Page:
RIP Bill Buckner

Bill Buckner with the Cubs

Its been a tough week. First, Bart Starr, one of the heroes of my coming of age era dies, and now I note the passing of Bill Buckner at age 69. He is, of course, known for one play; or rather, is known for not making one play. That’s a great shame. He had good years with the Dodgers, coming up as an outfielder/first baseman and moving almost entirely to the outfield to accommodate Steve Garvey.

Traded to the Cubs, he won a batting title (1980), made his only All-Star team the following season, and moved on to Boston in 1984, just as the Cubs finally won a pennant. He remained in Boston into 1987, appearing in the 1986 World Series, and making one of the more famous errors in baseball history. It was his second Series (1974). He finished up with the Angels and Royals, before going back to Boston for a final 22 games in 1990.

For his career his triple slash line read 289/321/408/729 (OPS+ of 100) with 2715 hits, 1077 runs scored, 498 doubles, 174 home runs, 1208 RBIs, 3833 total bases, and 15.1 WAR; a nice solid career. He got a couple of votes for the Hall of Fame in 1996.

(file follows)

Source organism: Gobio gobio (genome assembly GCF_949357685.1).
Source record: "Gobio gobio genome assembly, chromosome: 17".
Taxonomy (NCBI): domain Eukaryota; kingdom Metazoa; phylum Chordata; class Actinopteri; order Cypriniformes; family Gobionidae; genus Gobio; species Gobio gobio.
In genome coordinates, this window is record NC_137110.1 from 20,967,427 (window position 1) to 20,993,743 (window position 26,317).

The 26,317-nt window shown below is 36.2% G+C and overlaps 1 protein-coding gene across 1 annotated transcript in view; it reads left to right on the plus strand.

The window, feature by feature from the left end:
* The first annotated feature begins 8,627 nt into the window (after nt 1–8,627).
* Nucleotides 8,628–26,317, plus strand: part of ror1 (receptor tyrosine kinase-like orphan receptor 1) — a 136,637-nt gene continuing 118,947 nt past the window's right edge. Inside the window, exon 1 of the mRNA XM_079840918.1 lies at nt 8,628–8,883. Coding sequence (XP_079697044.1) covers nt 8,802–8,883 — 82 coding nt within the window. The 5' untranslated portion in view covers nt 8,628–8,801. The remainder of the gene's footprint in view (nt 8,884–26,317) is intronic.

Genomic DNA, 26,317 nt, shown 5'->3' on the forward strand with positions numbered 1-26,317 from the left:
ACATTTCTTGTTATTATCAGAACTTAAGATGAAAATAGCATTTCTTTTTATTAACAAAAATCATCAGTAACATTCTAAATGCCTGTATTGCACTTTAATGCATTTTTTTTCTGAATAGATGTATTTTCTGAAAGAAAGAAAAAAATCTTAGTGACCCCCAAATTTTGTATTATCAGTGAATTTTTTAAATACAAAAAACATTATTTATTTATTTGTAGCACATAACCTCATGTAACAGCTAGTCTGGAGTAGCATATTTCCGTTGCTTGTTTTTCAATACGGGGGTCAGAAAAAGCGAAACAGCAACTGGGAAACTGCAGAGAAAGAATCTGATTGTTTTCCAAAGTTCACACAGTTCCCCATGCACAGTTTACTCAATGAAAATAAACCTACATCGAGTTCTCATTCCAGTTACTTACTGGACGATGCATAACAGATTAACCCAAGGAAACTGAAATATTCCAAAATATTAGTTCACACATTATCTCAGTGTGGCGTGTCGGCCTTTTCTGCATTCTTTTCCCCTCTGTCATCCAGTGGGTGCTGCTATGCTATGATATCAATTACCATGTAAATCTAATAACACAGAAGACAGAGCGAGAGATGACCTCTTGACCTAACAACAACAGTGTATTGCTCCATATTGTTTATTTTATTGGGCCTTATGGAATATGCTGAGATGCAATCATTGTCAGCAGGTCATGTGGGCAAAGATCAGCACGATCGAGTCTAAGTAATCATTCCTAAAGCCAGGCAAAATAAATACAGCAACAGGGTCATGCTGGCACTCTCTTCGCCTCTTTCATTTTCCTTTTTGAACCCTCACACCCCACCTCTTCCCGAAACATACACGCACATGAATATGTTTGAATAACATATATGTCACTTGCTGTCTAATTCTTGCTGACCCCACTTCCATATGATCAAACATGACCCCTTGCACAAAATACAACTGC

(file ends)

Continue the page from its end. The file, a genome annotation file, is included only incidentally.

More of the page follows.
Apparently he was fighting dementia in his final years and died yesterday. RIP Bill Buckner.



2 Responses to “RIP Bill Buckner”

  1. Miller Says:

    After being booed by Red Sox fans for years, Buckner was celebrated as a hero more recently in his returns to Fenway Park. I’m thinking every time since the 2004 title, though I can’t swear to that. RIP, Buck.

  2. glenrussellslater Says:

    I wonder, though, if the Red Sox organization would have risked having Buckner throw out the first ball if the Red Sox hadn’t already not won their first world series since 1918.

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